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When you take my Fundamentals of Fiction writing course, you can expect individual feedback on your assignments and answers to your questions with every lesson. Click here to see examples of the types of lesson feedback you can expect.

Taking your course has been so good for me — teaching me new skills and providing me with great feedback.

– Mel-Lynda Andersen, writer

I really enjoyed your class, and I learned A LOT. This was my first writing class in 20 years. The online format worked really well for me, since I work full time and have two small kids. I will highly recommend your class to others. Thanks — you will be the first editor I call to help on the final polishing (when I finish my book, of course).

– Erin Misgen, writer

I was a student of Marg Gilks' "Fundamentals of Fiction" class. Ms. Gilks was an outstanding teacher. She provided easy-to-understand lessons that were educational and entertaining...Ms. Gilks eliminated the endless guesswork that every writer must go through when they receive a rejection letter. Her lessons gave insight to what editors look for...I feel confident that by following Ms. Gilks' advice, I can remove my manuscript from the "amateur" category.

– Merry Muhsman, author of Peddler's Trials

Muhsman cover

I am so glad I enrolled in your class. It has made such a difference in how I think. On the one hand I'm excited and ready to rip ahead. On the other hand, I'm often apalled by what I don't know.

– Peter Jones, writer

I would like to thank you for an excellent course. I had no idea how little I knew about writing. I learned an enormous amount.

– Jim Jasper, writer

Thanks again — I really loved your class, and I learned a great deal.

– Kimberly Stempel, writer

I just wanted to say how much I've enjoyed your "Fundamentals of Fiction" course. I really feel that I've learned a lot. Receiving feedback for my work has been great.

– Amber Herrel, writer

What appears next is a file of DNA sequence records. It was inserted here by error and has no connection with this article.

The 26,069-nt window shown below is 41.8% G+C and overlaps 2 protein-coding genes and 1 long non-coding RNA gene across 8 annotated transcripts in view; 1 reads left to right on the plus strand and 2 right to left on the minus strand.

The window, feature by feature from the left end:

For the first time in my life I enjoy writing. Thank you.

– Jay Lockie

Writing course

An in-depth, 8-week e-mail correspondence course on writing fiction that includes one-on-one feedback from a professional editor and published writer — only $250 CAD.

Payable by PayPal or by check.
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On this page:

Course description; Course outline; About the instructor;
Refund policy


You've written a novel or short story that just doesn't seem quite right, but you don't know how to fix it — or even what needs fixing. Or perhaps the piece has been rejected several times, and you'd like to figure out why. Haven't written it yet, but you'd like to make your story the best it can be, and avoid common pitfalls along the way? If you nodded "yes" to any of the above, then this course is for you.

Each lesson covers a fundamental element of fiction writing — showing instead of telling, characterization, point of view...all the way through to putting the final polish on your manuscript. Learn what each element is, what part it plays in a story, how to utilize it successfully and why, and how to recognize problems and fix them. By the time you've finished this course, you'll have a manuscript ready for submission — or you'll know how to create one.

Originally offered through in June 2002 and again in March 2003, Fundamentals of Fiction accommodates both types of students — those who prefer the more formal "classroom" atmosphere of hand-in assignments and those who prefer to work on their own. Weekly hand-in assignments are designed to lead participants through to completion of a short short story, while students who prefer not to hand in assignments can do the self-directed exercises included in each lesson and ask me questions instead (ideal for those who already have a novel or short story in progress).